American Airlines Eliminating Fare Bundles, Will Change How It Upsells You

At the end of 2012 American Airlines introduced fare bundles.

The idea was to offer a modestly higher fixed fare price for a set of value-added benefits, that you could purchase at time of ticketing — through American’s own channels, and also they hoped through third parties as well.

You’re offered ‘choice essential’ and ‘choice plus’ options today when you go to buy a ticket at AA.com, in addition to the cheapest coach fare and cheapest first class fare.

When first introduced these were a pretty good value, and they quickly raised price. And then they scaled back benefits.

    At the outset for $68 extra you could avoid ticket change fees (so save $200 if you wound up changing a ticket) and you got one free checked bag plus priority boarding. For a non-elite who might make a ticket change, that was a good deal.

    Even better, if you were going to buy that for $68 then for $88 you’d also earn 50% bonus miles, avoid same-day change fees (something only Executive Platinums get free) and a premium beverage onboard. The first cut was to avoiding change fees from the entry level buy-up.

Here’s where bundles stand today:

I never entirely understood the argument for offering these as part of the airfare, rather than ancillary offerings for an extra charge, since domestic airfares are subject to a 7.5% excise tax while fees are not. American said they wanted to change the way airfares are sold. I’ve been skeptical of that approach.

Offering this as a fare meant that travel agencies could more easily sell American’s bundles using existing technology. It meant less a la carte, and more of the extra passenger revenue going to the government.

American may be giving up on this approach. JonNYC who usually gets tipped off about such things tweeted,

Indeed, right now on American’s website when I search for travel starting in early December I’m not being presented with the option for Choice Essentials or Choice Plus bundles.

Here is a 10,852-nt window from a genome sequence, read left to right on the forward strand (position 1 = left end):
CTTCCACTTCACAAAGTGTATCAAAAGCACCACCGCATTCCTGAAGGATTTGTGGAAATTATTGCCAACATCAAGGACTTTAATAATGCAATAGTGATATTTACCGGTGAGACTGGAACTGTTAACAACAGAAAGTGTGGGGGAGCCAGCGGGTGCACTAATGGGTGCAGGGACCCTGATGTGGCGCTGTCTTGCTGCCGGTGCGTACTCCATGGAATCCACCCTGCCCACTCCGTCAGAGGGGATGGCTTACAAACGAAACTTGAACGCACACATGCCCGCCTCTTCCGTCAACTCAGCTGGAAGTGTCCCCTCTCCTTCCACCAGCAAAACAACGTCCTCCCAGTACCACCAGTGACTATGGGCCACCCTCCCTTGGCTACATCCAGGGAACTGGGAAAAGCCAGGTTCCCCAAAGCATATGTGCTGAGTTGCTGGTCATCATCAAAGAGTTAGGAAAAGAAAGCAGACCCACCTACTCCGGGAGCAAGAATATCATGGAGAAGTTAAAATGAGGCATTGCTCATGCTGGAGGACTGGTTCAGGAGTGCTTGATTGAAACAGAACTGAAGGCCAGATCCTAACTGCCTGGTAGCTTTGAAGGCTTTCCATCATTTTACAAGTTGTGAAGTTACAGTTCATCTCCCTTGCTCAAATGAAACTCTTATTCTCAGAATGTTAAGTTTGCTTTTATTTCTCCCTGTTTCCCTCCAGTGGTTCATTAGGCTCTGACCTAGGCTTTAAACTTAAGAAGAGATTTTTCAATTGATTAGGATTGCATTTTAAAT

As American struggles to figure out how to grow revenue without expanding, and without many incremental seats to fill, they’re left only with the possibility of getting each existing passenger to pay more.

Instead of trying to continually offer more value at a lower price, they’re trying to figure out how to offer less value at any given price point and get customers to spend more than before for the things they’re used to.

Part and parcel of this will soon be selling basic economy fares which don’t include any changes at all, or advance seat assignments, or presumably allow for elites to upgrades. Taking away the basics from today’s cheapest fares they hope customers will choose to spend more money. And they hope customers who go out of their way to choose American won’t feel like if they’re supposed to buy exactly what they’re getting on each trip, that they won’t just buy from whomever is offering that at the best schedule and price.

Any changes that are coming to upsells will be a part of American’s shift towards encouraging customers to spend more on each transaction. It’s what Delta and United are striving for as well, with Delta already in the lead.

About Gary Leff

Gary Leff is one of the foremost experts in the field of miles, points, and frequent business travel - a topic he has covered since 2002. Co-founder of frequent flyer community InsideFlyer.com, emcee of the Freddie Awards, and named one of the "World's Top Travel Experts" by Conde' Nast Traveler (2010-Present) Gary has been a guest on most major news media, profiled in several top print publications, and published broadly on the topic of consumer loyalty. More About Gary »